Up to £12.4 billion of means-tested benefits – including pension credit, housing benefit and jobseekers and employment support allowance – were left unclaimed in 2015-16, according to new data released by the UK’s Department for Work and Pensions.
Means-tested benefits are designed to ensure a minimum standard of living for Britain’s poorest families. But not all those people eligible are claiming them – in comparison to the near universal take-up rate of the basic state pension and widespread take-up of child benefit (which is taxable only for high earners).
Annual average amounts unclaimed by eligible families vary from an estimated £5,000 per year for those eligible for employment support allowance (for those with a disability or long-term illness), to £2,000 per year for those eligible for pension credit. In a parallel data series HM Revenue & Customs estimates take-up rates for tax credits – which are paid directly to qualifying low paid workers.
The latest data for 2014-15 adds further to the scale of unclaimed entitlements. The central estimate is that £2.3 billion of child tax credit and £3 billion of working tax credit went unclaimed by 640,000 families and 1.2m families respectively.
Improving take-up rates of means-tested benefits directly reduces poverty. Research also suggests that families who top up their income with benefits also have higher levels of health, family well-being, and employment participation and retention.
Why people don’t claim
The failure to claim benefits stems from a mix of social and economic circumstances, administrative structures, and complex eligibility rules. It may, for example, reflect a lack of awareness about the availability of the benefit or a potential claimant’s expectation that the costs involved in applying for the benefit outweigh the value of any payment.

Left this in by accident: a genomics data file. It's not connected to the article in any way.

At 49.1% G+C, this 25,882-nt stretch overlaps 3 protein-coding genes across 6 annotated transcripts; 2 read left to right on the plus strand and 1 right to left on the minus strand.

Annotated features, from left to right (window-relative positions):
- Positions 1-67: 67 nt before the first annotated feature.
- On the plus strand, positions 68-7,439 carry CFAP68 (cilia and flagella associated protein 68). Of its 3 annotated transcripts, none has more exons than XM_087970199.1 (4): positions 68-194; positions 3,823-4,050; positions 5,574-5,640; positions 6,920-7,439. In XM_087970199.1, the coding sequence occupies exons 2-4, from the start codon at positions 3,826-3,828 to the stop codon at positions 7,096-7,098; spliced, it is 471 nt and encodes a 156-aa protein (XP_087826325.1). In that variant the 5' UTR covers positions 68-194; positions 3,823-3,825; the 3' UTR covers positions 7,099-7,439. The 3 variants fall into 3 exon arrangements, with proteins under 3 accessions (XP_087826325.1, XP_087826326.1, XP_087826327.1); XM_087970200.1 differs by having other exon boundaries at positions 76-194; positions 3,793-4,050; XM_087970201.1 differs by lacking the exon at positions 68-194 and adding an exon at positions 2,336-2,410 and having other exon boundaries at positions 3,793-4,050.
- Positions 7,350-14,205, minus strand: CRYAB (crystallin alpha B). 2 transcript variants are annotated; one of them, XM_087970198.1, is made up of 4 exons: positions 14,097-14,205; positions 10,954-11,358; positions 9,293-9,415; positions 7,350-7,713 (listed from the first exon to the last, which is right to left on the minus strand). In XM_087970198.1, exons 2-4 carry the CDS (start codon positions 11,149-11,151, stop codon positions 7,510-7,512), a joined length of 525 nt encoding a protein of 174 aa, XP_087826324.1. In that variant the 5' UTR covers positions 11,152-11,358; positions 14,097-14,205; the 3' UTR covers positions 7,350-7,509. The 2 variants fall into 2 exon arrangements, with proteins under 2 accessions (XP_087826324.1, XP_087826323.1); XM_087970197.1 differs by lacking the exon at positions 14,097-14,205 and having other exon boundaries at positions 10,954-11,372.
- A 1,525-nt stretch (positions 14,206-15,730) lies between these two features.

But there is much evidence that a key factor undermining take-up is the poor design and delivery of the benefits system. Take-up has also been implicitly discouraged by policy changes targeted at some working age groups, especially the short-term unemployed. An increase in conditions and related sanctions are designed to get people into work as quickly as possible and, as a result, make their claims to benefits relatively short-lived.
Plus, the tenor of contemporary media narratives on welfare dependency has increased the stigma attached to claimants, especially people of working age. Research suggests this stigmatisation is linked to reductions in take-up and a reluctance to claim among potential beneficiaries, notably among pensioners.
The British government is unique in Europe in publishing robust annual estimates of benefit and tax credit take-up. The data for 2015-16 gives an insight into which families are at risk of poverty and claim the help from the state that they are entitled to, as the graph below shows.
Take-up rates vary depending on the type of household. For example, while the overall take-up of housing benefit was 77%, it ranged from over 90% for singles with children to only 64% for those eligible in private rented accommodation. And while the main estimate for working tax credit was 65%, only 33% of eligible households without children were claiming it.
The data implies that those with greater entitlements are more likely to claim. A significant change since 2012-13 was a decrease of 11% in means-tested jobseekers allowance caseload take-up – people who are entitled to a benefit but who do not claim it. This may have been due to high employment rates, more stringent conditions attached to claiming unemployment benefit and the early impact of the new universal credit, which for working age people rolls most means-tested benefit entitlements into a single monthly payment.
Universal credit take-up must be measured
There are no estimates or commitment yet given to publish take-up data for universal credit, even though it is now claimed by 1.5m people and will, it is estimated, be claimed by nearly 6m households in 2021. One of the supposed principal benefits of universal credit is that it will improve take-up rates by making the system less complicated and easier to deliver.
The evidence on take-up suggests these assumptions are over optimistic. It will take time for awareness to develop about the new rules and regulations involved.